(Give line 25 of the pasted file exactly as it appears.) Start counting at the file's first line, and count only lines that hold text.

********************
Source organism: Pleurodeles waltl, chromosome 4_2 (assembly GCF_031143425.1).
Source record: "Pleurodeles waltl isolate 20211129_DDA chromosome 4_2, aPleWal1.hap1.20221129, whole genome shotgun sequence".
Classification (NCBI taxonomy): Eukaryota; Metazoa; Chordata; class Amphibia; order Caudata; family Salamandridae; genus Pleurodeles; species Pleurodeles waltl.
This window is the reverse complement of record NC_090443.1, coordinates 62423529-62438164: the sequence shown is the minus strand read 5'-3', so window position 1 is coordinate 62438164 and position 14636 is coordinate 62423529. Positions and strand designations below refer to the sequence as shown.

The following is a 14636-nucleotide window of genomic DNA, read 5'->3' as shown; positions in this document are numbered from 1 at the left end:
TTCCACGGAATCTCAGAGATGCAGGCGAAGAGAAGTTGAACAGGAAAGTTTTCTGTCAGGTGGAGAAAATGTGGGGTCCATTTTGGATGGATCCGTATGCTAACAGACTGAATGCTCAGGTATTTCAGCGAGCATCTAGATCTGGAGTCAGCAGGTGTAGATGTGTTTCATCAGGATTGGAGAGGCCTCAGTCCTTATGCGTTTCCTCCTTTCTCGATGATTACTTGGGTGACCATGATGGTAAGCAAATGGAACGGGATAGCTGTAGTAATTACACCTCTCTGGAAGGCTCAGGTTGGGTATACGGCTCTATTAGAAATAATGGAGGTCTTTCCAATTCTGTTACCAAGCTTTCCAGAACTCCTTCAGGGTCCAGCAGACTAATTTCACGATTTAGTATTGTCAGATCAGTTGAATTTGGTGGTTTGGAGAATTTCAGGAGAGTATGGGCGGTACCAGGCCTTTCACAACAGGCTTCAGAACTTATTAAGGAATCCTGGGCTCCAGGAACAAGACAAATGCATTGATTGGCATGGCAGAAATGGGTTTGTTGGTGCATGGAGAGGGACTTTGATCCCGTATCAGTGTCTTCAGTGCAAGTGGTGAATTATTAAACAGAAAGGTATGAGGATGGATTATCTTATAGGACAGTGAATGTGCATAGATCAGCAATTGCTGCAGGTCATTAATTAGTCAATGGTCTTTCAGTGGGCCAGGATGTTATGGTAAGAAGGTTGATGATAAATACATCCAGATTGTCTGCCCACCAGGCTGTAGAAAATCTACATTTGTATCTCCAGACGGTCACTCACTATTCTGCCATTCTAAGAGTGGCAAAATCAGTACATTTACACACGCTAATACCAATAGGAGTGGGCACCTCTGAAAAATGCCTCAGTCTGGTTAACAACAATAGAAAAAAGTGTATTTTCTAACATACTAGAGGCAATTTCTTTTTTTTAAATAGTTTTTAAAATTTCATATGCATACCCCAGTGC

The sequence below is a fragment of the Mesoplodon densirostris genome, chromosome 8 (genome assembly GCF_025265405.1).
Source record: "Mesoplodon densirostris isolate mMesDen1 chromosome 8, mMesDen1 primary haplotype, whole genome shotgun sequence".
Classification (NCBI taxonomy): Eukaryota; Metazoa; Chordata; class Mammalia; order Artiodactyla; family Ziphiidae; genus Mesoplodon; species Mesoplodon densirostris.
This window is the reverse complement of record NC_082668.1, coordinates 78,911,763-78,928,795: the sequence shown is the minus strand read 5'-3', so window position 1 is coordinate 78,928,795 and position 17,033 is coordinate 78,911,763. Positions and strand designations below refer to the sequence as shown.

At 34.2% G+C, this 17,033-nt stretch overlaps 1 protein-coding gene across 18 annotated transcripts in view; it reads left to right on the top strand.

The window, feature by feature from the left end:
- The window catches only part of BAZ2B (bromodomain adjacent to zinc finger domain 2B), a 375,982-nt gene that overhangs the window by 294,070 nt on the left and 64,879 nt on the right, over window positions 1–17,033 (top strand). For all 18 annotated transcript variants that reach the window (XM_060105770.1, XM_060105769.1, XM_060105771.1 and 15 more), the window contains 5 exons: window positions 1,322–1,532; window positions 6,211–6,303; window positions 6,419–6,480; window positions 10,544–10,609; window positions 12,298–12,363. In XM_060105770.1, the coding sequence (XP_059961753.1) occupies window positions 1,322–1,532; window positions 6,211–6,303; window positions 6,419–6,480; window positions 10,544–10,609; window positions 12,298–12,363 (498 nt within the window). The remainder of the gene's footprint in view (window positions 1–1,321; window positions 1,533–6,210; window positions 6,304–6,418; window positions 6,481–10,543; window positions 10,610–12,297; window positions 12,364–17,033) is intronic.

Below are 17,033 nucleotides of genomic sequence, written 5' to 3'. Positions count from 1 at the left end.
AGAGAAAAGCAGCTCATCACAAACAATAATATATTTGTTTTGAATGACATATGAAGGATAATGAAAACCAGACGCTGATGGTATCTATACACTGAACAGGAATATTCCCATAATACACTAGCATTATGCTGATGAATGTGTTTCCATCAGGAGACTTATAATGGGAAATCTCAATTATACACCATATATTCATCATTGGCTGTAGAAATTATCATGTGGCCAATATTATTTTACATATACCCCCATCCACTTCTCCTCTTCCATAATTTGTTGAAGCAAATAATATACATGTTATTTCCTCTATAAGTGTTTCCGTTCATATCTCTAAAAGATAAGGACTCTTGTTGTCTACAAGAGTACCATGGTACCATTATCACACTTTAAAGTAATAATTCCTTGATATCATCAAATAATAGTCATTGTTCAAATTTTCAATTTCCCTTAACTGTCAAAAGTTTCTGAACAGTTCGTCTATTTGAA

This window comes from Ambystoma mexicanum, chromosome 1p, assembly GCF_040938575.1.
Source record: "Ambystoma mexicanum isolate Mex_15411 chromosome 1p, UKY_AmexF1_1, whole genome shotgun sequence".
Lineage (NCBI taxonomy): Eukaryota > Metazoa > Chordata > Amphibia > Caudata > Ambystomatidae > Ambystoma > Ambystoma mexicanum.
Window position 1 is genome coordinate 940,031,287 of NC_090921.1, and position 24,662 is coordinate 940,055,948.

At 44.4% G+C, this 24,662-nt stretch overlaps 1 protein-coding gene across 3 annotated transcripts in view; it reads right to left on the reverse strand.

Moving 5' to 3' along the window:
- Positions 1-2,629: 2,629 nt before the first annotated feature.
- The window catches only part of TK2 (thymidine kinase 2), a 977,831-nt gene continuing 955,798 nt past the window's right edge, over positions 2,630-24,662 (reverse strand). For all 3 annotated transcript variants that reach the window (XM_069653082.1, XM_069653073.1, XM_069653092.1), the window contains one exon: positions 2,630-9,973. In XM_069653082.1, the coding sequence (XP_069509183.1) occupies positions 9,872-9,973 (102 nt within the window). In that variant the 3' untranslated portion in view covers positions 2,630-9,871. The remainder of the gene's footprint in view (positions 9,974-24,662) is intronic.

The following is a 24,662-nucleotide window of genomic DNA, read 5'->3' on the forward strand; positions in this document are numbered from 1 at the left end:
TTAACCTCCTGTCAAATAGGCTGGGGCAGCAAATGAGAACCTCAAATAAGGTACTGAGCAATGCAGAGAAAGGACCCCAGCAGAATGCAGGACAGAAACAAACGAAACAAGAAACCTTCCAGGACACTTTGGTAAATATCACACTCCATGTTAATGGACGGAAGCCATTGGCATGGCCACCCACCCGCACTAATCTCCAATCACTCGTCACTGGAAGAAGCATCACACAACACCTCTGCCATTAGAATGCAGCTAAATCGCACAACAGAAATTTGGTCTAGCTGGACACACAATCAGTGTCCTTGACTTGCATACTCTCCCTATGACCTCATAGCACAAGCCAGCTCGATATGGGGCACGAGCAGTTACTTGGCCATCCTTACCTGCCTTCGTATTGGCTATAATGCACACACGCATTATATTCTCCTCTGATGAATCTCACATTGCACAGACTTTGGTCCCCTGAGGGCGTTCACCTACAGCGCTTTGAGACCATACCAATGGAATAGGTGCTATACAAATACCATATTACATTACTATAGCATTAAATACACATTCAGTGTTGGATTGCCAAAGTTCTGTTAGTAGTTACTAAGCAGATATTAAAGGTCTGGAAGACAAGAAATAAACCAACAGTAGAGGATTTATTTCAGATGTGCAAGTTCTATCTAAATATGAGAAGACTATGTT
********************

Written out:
TTAACCTCCTGTCAAATAGGCTGGGGCAGCAAATGAGAACCTCAAATAAGGTACTGAGCAATGCAGAGAAAGGACCCCAGCAGAATGCAGGACAGAAACAAACGAAACAAGAAACCTTCCAGGACACTTTGGTAAATATCACACTCCATGTTAATGGACGGAAGCCATTGGCATGGCCACCCACCCGCACTAATCTCCAATCACTCGTCACTGGAAGAAGCATCACACAACACCTCTGCCATTAGAATGCAGCTAAATCGCACAACAGAAATTTGGTCTAGCTGGACACACAATCAGTGTCCTTGACTTGCATACTCTCCCTATGACCTCATAGCACAAGCCAGCTCGATATGGGGCACGAGCAGTTACTTGGCCATCCTTACCTGCCTTCGTATTGGCTATAATGCACACACGCATTATATTCTCCTCTGATGAATCTCACATTGCACAGACTTTGGTCCCCTGAGGGCGTTCACCTACAGCGCTTTGAGACCATACCAATGGAATAGGTGCTATACAAATACCATATTACATTACTATAGCATTAAATACACATTCAGTGTTGGATTGCCAAAGTTCTGTTAGTAGTTACTAAGCAGATATTAAAGGTCTGGAAGACAAGAAATAAACCAACAGTAGAGGATTTATTTCAGATGTGCAAGTTCTATCTAAATATGAGAAGACTATGTT